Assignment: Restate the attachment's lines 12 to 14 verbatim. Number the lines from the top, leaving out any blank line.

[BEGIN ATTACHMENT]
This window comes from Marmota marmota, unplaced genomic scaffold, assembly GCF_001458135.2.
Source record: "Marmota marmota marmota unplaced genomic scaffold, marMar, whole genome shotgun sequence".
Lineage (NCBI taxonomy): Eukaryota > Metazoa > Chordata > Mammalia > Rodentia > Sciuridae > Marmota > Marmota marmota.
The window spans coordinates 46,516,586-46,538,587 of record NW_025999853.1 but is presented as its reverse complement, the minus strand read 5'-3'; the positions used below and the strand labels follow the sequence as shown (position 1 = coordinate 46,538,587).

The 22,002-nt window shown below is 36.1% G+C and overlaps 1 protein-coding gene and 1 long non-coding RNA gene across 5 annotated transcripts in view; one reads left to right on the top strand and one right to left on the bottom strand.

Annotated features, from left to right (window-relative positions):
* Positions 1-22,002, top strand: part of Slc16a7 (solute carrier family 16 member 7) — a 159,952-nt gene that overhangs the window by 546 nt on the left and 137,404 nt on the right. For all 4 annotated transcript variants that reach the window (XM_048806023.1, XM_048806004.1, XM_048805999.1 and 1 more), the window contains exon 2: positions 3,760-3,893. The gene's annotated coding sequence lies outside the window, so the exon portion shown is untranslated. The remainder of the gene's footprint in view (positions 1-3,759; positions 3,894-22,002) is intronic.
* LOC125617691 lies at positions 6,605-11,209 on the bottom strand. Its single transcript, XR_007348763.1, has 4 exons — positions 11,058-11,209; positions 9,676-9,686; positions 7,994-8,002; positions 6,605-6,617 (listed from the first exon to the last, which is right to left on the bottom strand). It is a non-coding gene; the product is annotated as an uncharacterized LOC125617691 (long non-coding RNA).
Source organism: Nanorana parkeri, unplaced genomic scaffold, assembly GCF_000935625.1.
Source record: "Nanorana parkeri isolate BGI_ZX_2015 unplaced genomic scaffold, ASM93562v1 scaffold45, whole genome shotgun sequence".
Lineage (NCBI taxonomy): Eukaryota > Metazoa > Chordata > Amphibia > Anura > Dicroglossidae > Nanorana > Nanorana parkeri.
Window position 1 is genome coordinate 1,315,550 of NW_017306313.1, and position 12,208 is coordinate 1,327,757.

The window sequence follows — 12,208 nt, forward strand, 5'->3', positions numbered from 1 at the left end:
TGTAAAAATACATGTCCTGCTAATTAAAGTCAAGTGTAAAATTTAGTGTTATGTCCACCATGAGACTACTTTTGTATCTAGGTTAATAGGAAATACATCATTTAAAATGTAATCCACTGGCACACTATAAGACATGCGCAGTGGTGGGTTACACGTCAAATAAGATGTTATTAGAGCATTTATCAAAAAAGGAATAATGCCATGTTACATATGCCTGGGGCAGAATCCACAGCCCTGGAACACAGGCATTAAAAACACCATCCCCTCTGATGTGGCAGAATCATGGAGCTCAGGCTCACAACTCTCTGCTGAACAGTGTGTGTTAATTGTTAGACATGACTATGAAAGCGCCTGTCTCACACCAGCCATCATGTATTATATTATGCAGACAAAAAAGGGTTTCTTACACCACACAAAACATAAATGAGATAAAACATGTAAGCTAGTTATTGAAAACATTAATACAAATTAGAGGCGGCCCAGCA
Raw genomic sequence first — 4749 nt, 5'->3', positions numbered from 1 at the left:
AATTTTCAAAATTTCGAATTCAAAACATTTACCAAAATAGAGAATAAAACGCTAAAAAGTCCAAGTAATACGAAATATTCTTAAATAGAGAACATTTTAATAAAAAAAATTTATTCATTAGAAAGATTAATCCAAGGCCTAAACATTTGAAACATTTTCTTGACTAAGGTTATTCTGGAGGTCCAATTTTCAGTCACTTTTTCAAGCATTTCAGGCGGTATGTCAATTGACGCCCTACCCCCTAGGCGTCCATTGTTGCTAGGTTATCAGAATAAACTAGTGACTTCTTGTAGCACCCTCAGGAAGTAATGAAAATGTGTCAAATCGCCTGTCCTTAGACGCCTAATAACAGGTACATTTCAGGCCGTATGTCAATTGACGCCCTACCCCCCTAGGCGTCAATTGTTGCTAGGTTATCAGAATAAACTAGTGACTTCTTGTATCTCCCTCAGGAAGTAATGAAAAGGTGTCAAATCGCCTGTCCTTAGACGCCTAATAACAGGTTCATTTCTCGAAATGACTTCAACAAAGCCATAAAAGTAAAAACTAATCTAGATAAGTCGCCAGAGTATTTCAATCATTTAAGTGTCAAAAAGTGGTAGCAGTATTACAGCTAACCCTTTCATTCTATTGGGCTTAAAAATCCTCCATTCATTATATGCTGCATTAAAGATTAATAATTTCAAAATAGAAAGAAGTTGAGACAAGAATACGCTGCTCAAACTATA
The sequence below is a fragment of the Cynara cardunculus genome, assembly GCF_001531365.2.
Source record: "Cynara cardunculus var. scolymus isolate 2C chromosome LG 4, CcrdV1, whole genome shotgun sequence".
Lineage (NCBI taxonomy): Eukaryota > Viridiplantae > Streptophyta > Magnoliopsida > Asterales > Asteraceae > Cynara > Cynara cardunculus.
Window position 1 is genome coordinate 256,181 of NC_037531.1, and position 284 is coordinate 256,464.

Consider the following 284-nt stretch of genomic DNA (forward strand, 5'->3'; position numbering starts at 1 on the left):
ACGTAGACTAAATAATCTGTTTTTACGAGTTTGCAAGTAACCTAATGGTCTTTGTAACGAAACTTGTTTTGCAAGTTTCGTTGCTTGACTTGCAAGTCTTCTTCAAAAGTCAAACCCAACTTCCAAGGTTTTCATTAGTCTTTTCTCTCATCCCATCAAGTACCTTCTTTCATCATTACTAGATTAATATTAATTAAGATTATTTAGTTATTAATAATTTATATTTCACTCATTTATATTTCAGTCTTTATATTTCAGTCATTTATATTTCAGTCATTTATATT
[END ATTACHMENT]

Window position 1 is genome coordinate 1,315,550 of NW_017306313.1, and position 12,208 is coordinate 1,327,757.

The window sequence follows — 12,208 nt, forward strand, 5'->3', positions numbered from 1 at the left end:
TGTAAAAATACATGTCCTGCTAATTAAAGTCAAGTGTAAAATTTAGTGTTATGTCCACCATGAGACTACTTTTGTATCTAGGTTAATAGGAAATACATCATTTAAAATGTAATCCACTGGCACACTATAAGACATGCGCAGTGGTGGGTTACACGTCAAATAAGATGTTATTAGAGCATTTATCAAAAAAGGAATAATGCCATGTTACATATGCCTGGGGCAGAATCCACAGCCCTGGAACACAGGCATTAAAAACACCATCCCCTCTGATGTGGCAGAATCATGGAGCTCAGGCTCACAACTCTCTGCTGAACAGTGTGTGTTAATTGTTAGACATGACTATGAAAGCGCCTGTCTCACACCAGCCATCATGTATTATATTATGCAGACAAAAAAGGGTTTCTTACACCACACAAAACATAAATGAGATAAAACATGTAAGCTAGTTATTGAAAACATTAATACAAATTAGAGGCGGCCCAGCA